Parkinson’s Disease (PD) is a central nervous system disorder in which the region of the brain that controls movement deteriorates. This neural deterioration results in decreased dopamine levels, the brain chemical that controls coordinated movement.
Dopamine plays a major role in a variety of mental and physical functions, including:
- Voluntary movement
- General behavior
Parkinson’s now afflicts roughly 1.5 million people in the United States alone, with primary symptoms being body tremors, slow movement, rigid limbs, reduced memory, a shuffling gait and speech impairment. So we have to ask:
1.) What causes it?
2.) How do we prevent it?
Currently there isn’t a known cure, and it’s not fully understood what causes the dip in dopamine; however, we know that aging is the single most important risk factor for PD, with inflammation and stress contributing to cell damage. And we now know enough about the disease to understand the preventative measures that counter the aging and death of the neurons under attack.
Because there is no known cure, it’s critical that we prevent the disease before symptoms arise. Granted, thanks to recent advancements in modern surgical procedures, there are some safe surgeries that can mitigate some of the more severe symptoms associated with PD. The most common one now is deep brain stimulation, in which they implant an electrode into the brain that can stop some of the more severe symptoms of Parkinson’s.
But this article will try to keep it from getting to that point. The less drugs and surgery we can have in our lives, the better.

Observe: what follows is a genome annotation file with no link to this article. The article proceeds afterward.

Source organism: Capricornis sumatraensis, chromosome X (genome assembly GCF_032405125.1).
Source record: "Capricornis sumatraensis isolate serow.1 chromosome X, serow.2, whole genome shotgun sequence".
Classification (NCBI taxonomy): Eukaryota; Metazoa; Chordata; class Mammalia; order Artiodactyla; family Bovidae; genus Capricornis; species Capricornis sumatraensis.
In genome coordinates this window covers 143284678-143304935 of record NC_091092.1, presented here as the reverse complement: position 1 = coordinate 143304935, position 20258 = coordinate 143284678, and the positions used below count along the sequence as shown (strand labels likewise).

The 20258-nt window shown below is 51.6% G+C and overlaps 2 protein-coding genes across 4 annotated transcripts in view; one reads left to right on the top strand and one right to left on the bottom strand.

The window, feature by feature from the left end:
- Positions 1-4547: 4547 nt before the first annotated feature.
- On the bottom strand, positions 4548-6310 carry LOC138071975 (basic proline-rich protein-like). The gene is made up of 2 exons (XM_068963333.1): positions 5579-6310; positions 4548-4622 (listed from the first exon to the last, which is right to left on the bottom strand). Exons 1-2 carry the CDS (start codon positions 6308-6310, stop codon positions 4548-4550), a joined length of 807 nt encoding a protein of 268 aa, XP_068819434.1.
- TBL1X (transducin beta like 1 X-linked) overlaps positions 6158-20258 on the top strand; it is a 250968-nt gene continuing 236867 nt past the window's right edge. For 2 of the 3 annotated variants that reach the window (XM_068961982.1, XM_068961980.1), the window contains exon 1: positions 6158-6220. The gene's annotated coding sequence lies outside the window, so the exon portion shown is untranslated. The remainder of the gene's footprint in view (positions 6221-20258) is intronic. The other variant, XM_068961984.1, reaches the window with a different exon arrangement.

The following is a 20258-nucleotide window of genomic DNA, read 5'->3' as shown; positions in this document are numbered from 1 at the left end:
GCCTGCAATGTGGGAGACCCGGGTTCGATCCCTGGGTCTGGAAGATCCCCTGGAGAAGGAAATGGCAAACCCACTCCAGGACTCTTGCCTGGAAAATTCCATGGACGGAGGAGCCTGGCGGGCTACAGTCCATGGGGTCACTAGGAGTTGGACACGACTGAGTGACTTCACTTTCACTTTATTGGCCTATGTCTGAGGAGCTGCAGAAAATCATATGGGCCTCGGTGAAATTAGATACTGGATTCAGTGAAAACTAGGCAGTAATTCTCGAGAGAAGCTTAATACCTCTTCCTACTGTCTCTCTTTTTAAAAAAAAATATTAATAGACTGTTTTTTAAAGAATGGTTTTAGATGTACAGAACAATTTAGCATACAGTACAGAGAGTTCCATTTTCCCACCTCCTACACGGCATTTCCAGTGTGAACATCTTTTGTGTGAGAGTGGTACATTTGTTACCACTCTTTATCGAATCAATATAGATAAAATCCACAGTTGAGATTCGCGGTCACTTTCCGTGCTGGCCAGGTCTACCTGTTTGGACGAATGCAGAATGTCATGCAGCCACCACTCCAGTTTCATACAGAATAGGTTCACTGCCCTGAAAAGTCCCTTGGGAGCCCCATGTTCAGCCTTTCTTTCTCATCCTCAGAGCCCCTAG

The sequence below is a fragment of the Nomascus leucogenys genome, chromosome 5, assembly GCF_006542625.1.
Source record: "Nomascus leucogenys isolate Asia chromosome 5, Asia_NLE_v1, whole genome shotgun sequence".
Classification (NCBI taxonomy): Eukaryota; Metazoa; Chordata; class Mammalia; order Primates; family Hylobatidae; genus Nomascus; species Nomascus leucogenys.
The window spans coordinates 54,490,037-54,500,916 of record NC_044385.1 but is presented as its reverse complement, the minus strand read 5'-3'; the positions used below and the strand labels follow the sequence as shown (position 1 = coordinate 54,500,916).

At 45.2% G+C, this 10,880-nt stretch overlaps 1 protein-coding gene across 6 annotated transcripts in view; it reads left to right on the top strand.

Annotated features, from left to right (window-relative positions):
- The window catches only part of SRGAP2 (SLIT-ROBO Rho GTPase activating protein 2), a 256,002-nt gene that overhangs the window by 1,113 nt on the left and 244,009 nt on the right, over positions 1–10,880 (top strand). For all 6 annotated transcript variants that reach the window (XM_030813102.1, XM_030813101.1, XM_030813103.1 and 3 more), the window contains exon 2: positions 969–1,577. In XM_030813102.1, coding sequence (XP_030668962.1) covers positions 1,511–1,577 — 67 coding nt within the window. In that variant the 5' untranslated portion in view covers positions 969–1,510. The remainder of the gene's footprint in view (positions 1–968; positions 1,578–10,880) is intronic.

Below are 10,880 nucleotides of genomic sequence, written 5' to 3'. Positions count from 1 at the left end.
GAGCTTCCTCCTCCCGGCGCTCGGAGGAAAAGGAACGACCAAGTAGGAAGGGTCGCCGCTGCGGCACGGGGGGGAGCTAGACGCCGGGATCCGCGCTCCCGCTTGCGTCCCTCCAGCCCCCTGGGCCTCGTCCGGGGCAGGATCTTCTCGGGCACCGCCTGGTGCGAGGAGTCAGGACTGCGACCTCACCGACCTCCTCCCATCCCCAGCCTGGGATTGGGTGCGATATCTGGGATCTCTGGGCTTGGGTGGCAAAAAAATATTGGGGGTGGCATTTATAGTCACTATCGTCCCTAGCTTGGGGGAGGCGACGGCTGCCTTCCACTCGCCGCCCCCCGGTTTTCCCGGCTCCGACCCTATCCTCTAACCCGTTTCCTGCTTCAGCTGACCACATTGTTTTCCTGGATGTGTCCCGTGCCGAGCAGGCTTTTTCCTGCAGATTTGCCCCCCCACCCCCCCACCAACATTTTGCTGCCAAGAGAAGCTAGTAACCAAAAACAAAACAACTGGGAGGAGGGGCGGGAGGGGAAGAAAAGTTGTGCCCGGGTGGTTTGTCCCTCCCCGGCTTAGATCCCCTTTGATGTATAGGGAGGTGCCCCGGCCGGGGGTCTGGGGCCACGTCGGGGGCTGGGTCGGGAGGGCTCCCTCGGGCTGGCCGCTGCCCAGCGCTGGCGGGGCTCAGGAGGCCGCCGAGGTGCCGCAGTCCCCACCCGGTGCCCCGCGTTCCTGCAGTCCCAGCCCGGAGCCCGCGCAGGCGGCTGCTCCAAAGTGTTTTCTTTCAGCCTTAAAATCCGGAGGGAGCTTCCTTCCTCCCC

7 Ways to Prevent Parkinson’s Disease
Go Organic (and Local)
Pesticides and herbicides have been heavily implicated in causing Parkinson’s. Researchers have found high levels of pesticides/herbicides in the brains of Parkinson’s sufferers, compared to those with regular dopamine levels. Furthermore, agricultural workers who find themselves exposed to these pesticides have significantly higher rates of PD than the general public.
But while organic is generally a safer bet than conventional, there are still some pesticides and herbicides farmers can legally use on their crops while hanging onto that organic label. This is why knowing the origin of your food is more important than ever before, so get to know your local farmers, join community-supported agricultural programs (CSAs), or start your own garden patch – the best kind of local.
Plus, if you’re concerned about your carbon footprint, keep this in mind: The average foodstuff is shipped 1,500 miles before it finds itself on a supermarket shelf. That’s a lot of fuel to deliver what you can find in your backyard or around the corner.
Eat Fresh, Raw Vegetables
If you needed more reasons to eat your vegetables, this should be the clincher. Studies show that increased amounts of the B vitamin folic acid, found primarily in vegetables, can significantly reduce the risk of Parkinson’s.
The best sources of folic acid are simultaneously some of the healthiest foods on the planet, namely dark green vegetables like broccoli, spinach, collard greens, brussels sprouts, asparagus and okra – all of which can be grown in your backyard! This B vitamin can also be found in avocado, legumes and lentils.